December 7, 2008

Michael Govan almost made my head explode.

I spent a recent Friday night and most of Saturday at a symposium on museum and exhibition design called From Jurassic Park to Rothko's Chapel, sponsored by U of T's newly re-named faculty of Architecture, Landscape and Design.

Leading American curator Michael Govan was the keynote speaker, and there was such a buzz in the air while he was speaking. He led us through his experience bringing art to post-industrial spaces - like Dia Beacon - and how working with artists like Robert Irwin and Walter de Maria changed the way he thought about 'the gallery' and 'the object'; he became more interested in the way that the actual space changes and affects how the visitor sees. He worked closely with Irwin to renovate the Dia Beacon from an old Nabisco factory to a contemporary art space, and the results are, of course, remarkable:

Photo by Listen Missy! on Flickr.

Photo by Darrell Silver.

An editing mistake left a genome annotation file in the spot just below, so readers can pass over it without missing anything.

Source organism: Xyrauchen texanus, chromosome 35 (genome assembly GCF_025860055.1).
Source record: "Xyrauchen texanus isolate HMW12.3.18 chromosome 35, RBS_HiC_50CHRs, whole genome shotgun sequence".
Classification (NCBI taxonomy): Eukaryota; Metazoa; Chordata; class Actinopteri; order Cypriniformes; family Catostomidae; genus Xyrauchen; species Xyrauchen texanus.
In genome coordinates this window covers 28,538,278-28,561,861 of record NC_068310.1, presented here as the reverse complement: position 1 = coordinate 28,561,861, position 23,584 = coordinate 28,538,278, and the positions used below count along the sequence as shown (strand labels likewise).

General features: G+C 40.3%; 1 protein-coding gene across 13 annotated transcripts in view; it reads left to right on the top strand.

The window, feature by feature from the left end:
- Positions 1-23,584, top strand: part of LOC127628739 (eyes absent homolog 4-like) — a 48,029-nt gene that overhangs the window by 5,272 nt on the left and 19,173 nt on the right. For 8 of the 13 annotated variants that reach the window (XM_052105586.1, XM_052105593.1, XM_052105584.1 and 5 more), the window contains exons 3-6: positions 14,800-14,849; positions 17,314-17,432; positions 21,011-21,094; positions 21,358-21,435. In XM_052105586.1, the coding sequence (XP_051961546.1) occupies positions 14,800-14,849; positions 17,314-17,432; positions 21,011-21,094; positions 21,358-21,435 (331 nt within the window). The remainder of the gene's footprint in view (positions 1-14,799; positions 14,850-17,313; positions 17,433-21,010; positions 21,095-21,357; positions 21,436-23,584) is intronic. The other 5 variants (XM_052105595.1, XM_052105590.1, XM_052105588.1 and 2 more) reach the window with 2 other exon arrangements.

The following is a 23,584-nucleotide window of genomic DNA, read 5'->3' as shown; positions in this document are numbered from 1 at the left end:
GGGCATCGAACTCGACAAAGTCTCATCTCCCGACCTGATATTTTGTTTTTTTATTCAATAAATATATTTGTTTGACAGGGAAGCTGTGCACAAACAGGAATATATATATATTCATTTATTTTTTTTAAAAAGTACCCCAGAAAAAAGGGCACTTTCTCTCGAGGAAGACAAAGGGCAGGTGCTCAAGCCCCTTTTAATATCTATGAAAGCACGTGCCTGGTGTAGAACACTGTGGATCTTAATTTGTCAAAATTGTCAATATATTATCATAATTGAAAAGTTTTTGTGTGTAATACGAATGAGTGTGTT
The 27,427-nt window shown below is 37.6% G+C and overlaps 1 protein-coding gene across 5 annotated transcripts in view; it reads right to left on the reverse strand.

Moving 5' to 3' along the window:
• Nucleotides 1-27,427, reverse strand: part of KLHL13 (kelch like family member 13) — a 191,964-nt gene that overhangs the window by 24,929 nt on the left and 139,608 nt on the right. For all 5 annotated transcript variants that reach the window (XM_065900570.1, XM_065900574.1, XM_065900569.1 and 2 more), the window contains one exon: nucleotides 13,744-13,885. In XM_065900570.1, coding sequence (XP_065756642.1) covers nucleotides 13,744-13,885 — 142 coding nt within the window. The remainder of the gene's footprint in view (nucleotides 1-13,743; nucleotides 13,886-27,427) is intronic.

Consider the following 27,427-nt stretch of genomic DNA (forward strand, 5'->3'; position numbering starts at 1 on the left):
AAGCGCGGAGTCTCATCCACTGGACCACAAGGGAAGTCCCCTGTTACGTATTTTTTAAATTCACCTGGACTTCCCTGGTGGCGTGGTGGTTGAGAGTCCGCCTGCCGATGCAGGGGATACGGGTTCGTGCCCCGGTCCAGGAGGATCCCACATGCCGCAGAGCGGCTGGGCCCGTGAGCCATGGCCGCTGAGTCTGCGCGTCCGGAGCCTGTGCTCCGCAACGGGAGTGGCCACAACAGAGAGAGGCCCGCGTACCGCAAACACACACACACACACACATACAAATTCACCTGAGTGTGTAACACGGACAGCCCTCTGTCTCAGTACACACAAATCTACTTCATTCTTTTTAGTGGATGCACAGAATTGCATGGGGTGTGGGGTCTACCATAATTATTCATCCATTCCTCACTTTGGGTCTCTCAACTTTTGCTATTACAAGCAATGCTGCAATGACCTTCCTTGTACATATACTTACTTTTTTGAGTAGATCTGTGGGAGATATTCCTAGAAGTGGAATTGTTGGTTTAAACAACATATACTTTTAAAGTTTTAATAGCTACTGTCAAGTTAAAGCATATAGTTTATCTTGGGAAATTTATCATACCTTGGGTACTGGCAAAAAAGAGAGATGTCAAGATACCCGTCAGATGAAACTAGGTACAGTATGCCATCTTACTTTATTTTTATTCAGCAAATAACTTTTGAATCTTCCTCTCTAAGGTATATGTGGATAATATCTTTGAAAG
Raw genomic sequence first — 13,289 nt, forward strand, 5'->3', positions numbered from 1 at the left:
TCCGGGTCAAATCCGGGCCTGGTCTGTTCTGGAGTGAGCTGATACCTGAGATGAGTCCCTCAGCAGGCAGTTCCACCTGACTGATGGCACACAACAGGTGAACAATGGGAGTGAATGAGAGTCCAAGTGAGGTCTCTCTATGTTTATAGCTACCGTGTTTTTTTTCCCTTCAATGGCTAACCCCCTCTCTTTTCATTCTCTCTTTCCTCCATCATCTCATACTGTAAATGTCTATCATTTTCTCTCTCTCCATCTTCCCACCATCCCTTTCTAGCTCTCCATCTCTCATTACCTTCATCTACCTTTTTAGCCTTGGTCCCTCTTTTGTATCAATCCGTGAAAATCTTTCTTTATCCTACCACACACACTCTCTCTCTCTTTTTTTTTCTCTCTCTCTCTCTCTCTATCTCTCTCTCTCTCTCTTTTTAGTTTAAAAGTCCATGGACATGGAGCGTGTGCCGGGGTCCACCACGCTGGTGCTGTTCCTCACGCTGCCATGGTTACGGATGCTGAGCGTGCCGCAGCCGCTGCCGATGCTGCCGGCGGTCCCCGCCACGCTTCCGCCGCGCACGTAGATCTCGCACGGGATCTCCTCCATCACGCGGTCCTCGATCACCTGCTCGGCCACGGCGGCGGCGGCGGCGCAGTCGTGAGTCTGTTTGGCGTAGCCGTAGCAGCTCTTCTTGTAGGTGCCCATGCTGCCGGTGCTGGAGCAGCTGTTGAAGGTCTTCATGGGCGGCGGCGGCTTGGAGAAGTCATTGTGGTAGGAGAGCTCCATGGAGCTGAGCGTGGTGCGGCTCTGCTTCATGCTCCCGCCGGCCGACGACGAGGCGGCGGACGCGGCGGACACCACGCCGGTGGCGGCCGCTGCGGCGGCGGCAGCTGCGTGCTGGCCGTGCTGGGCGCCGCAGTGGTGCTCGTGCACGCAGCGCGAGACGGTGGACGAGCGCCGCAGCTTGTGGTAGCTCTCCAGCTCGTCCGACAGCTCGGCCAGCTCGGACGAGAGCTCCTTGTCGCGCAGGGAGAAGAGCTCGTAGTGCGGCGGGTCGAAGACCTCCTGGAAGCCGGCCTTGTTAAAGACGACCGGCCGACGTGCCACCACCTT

Photo by tud5000 on Flickr.

His experience working with an artist (Irwin) as opposed to an architect to shape the space made him realize how alienated most artists are from the very spaces in which they show their work, and how he wanted to break that model.

And I say: ROAD TRIP.

As a side note, Govan collaborates with Irwin extensively, and if you're interested in Irwin's work, or even if you're not, I urge to read Seeing is Forgetting the Name of the Thing One Sees
by Lawrence Weschler. I actually encourage you to read anything by Weschler. Have I written about this book before? I think so, maybe.

Anyway, Govan's experience as Director and CEO of the Los Angeles County Museum of Art is quite the counterpoint to his earlier work. He has always resisted working in the white box of the contemporary gallery space, and now he is finding new ways to be inventive within that frame. Exhibits like the Magritte exhibition designed by John Baldessari and Jorge Pardo's highly controversial Pre-Colombian installation have challenged the traditional view that exhibition design should emphasize the object, not contribute to the meaning of the exhibit itself.

I nearly squealed when Govan talked about Chris Burden's Urban Light installation, which features solar-powered antique streetlamps that Burden collected from all over Los Angeles in a design that recalls an ancient temple.

There were so many more ideas and images to process, but I imagine I'll have more to say in pieces over time.

Any exhibits/artworks that have been inspiring you lately?

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